With the Scarman Report concluding that "complex political, social and economic factors" created a "disposition towards violent protest" (while avoiding to blame the police), Margaret Thatcher began to off-load money into various ethnic and community projects ... Malik correctly points out that this effectively became a bribe to keep people off the streets from protesting, and led to the creation of a professional middle class among ethnic groups ... Coupled with the Labour controlled councils ... offering cultural self-development courses and what you ended up with was separation. Suddenly people, who had never thought of themselves being anything other than British, became 'ethnic' overnight ... It's a perfect example of how good intentions can link up with amoral methods to divide and conquer.
... of containing conflict would be to reconceptualise anti-racist politics as the struggle for the right of minorities to be hateful. This would not be an anti-racism founded on any illusions about the lovability of the other - although it certainly would not exclude this possibility - but deliberately extend its practice to even the most loathsome. In some ways, this would be a paradoxical act of love: The fight for the freedom of the other to live without racist abuse should be a gesture that requires no reciprocity.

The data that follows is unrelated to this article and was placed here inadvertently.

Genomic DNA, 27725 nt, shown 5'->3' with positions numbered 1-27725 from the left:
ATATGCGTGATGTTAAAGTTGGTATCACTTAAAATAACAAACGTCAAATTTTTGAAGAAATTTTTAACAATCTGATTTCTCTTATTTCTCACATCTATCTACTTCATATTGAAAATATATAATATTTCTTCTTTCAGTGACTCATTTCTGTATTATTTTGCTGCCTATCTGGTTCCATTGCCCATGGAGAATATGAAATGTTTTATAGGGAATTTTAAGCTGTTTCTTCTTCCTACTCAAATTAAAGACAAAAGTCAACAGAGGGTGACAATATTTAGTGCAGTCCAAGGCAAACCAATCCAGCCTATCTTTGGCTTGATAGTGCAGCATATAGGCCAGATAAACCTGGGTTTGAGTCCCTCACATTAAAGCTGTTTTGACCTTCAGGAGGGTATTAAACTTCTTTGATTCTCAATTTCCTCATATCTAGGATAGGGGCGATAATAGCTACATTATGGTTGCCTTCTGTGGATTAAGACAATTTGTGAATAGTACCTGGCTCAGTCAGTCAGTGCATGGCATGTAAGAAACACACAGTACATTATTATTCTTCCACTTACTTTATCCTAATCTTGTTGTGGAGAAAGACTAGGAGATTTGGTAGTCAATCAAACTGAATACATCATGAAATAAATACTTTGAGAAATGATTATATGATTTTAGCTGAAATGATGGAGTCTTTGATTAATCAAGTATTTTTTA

Now, it's important to acknowledge that this is part of a wider piece which ties together various observations and strands of thought throughout the book. However, I think most people will read that paragraph and come to the same conclusion as me: that Kahn-Harris is advocating for freedom of speech. Yet, curiously, that particular phrase does not appear at all in this chapter. While I am aware that it has, shamefully, been allowed to be appropriated by the far right, I do find it strange that Kahn-Harris, in pointing out the diverse opinions, still leaves out this particular phrase.
Regardless, this is a fascinating, provocative and quotable read that asks questions of all of us and helps the reader understand how anti-Semitism can be easily weaponised by anyone, even unintentionally so.
Keith Kahn-Harris, 2019, Strange Hate: Antisemitism, Racism and the Limits of Diversity. Repeater Books ISBN-13: 978-1912248438.